At a time when publishers are obsessed with opening up their sites to larger numbers of contributors, Bleacher Report has gone in the opposite direction.
The 8-year-old sports site built its editorial operation around a combination of SEO optimization tactics and its network of unpaid bloggers, which helped boost its audience numbers at low cost. It was a platform publisher before being a platform publisher was cool. Now, two years after it was acquired by Turner Broadcasting, Bleacher Report is going about things differently, shifting its user-generated content model towards one that’s focused more on original journalism written by professional reporters. Everyone grows up.
The numbers show just how much things have changed. In 2008, the site had 20,000 unpaid active contributors, a number that has since dropped to closer to 475. In contrast, the site now has 300 paid writers who produce 93 percent of its output and draw 90 percent of its traffic. (Not all of those writers are full-time, of course.)
But while raw contributor numbers are going down, their traffic is going up. The site saw 42 million unique visitors in July, per comScore, an 89 percent increase compared to last year. And while that’s three times the traffic of sites like CBSSports, SBNation and SI.com, it’s 81 percent of the traffic of ESPN, whose own digital audience is also growing rapidly.
“I always recommend publishers proceed with caution,” said Bleacher Report founder and general manager Dave Finocchio, referring to the platform model. “It’s a lot harder than people think it is on the surface. There’s a lot of new infrastructure required to manage unpaid contributors. The things you get used to when you’re working with traditional writing staff change when you’re dealing with people who are writing op-eds instead of formally reporting,” he said.
Bleacher Report’s model is a significant departure from the direction that many publishers are going today. The likes of Forbes, Yahoo Finance and Entertainment Weekly are increasingly looking for content from readers, whom they hope will help boost traffic numbers in exchange for a slice of brand equity. But while the economic incentives for the platform strategy make sense, it’s clear that publishers are still learning how to juggle their existing editorial strategies with those of their platform ambitions.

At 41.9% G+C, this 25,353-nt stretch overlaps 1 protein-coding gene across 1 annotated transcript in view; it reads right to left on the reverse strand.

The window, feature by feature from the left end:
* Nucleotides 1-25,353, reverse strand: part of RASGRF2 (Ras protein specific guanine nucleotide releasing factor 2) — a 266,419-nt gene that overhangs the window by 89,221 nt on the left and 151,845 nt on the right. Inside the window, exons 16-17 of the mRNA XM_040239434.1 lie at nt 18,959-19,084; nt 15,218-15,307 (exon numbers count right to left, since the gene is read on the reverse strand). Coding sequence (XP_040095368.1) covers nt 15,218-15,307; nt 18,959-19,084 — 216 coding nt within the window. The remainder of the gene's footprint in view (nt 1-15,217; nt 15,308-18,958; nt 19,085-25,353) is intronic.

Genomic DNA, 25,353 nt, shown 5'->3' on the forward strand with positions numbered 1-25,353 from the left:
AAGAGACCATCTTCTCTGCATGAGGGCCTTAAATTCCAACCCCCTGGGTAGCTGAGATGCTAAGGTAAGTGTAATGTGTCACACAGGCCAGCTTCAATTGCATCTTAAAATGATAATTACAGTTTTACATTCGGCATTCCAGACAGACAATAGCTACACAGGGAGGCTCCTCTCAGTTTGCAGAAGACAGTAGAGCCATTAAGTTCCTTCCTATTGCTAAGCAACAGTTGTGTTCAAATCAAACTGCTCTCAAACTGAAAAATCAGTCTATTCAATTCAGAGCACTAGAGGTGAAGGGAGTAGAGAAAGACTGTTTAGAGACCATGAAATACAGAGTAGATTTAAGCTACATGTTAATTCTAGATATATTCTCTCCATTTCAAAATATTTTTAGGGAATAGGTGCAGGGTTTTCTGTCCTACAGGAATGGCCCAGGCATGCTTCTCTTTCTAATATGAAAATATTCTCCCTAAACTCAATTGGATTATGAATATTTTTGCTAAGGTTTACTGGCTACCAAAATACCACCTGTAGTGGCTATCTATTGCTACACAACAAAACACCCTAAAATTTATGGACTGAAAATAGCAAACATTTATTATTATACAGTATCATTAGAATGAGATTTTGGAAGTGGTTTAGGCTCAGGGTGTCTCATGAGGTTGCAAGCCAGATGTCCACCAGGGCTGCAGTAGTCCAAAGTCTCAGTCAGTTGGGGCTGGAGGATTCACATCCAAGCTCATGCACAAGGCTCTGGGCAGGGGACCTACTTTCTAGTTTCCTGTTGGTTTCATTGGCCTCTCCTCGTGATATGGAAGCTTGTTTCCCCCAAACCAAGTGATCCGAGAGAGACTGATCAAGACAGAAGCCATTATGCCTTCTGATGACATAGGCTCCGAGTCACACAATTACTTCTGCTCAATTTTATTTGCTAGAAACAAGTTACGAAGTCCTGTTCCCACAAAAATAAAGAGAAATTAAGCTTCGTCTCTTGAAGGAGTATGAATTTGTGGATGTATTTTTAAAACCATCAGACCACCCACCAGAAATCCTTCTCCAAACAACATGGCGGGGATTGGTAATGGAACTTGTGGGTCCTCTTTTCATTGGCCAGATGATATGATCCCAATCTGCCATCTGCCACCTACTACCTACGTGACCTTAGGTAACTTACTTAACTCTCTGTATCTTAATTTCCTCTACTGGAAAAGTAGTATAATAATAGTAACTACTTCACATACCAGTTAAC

Finocchio said while the user-generated focus made sense for Bleacher Report when it had little money and a small audience, it’s less of a fit for the site as it increases its focus on professional reporting and video with high production values. And it helps that it now has a parent company to bankroll its growth.
“Turner has put their substantial financial and television resources behind Bleacher Report,” said Bryan Goldberg, one of Bleacher Report’s founders, “and that has allowed the company to hire a lot of great people, invest more money in quality content, get more app downloads, and generally move faster,” he said.
That doesn’t mean Bleacher Report has gone away from its roots of having a high digital metabolism. It still publishes roughly 300 articles a day, half its daily output from two years ago. More, via its “Writer Rankings” program, the site regularly rewards writers with digital medals and badges for putting out successful content.
Still, the site is complementing such volume with some big names, like former New York Times reporter Howard Beck, and industry veterans Kevin Ding and Ethan Skolnickt, to help lead its coverage.
“As long as we’re lucky enough to have the financial support, we’re going to keep investing,” Finocchio said.
Ad buyers like the approach, in large part because it feels more safe for brands. And being owned by Turner doesn’t hurt either. “I’m sure it’s easier to work with them solely by adding the resources of the parent company,” said Steve Carbone, managing director at MediaCom. “I like the local writers and customization that they have. Having them associated to Turner helps a lot, and gives them some space from the competition,” he said.
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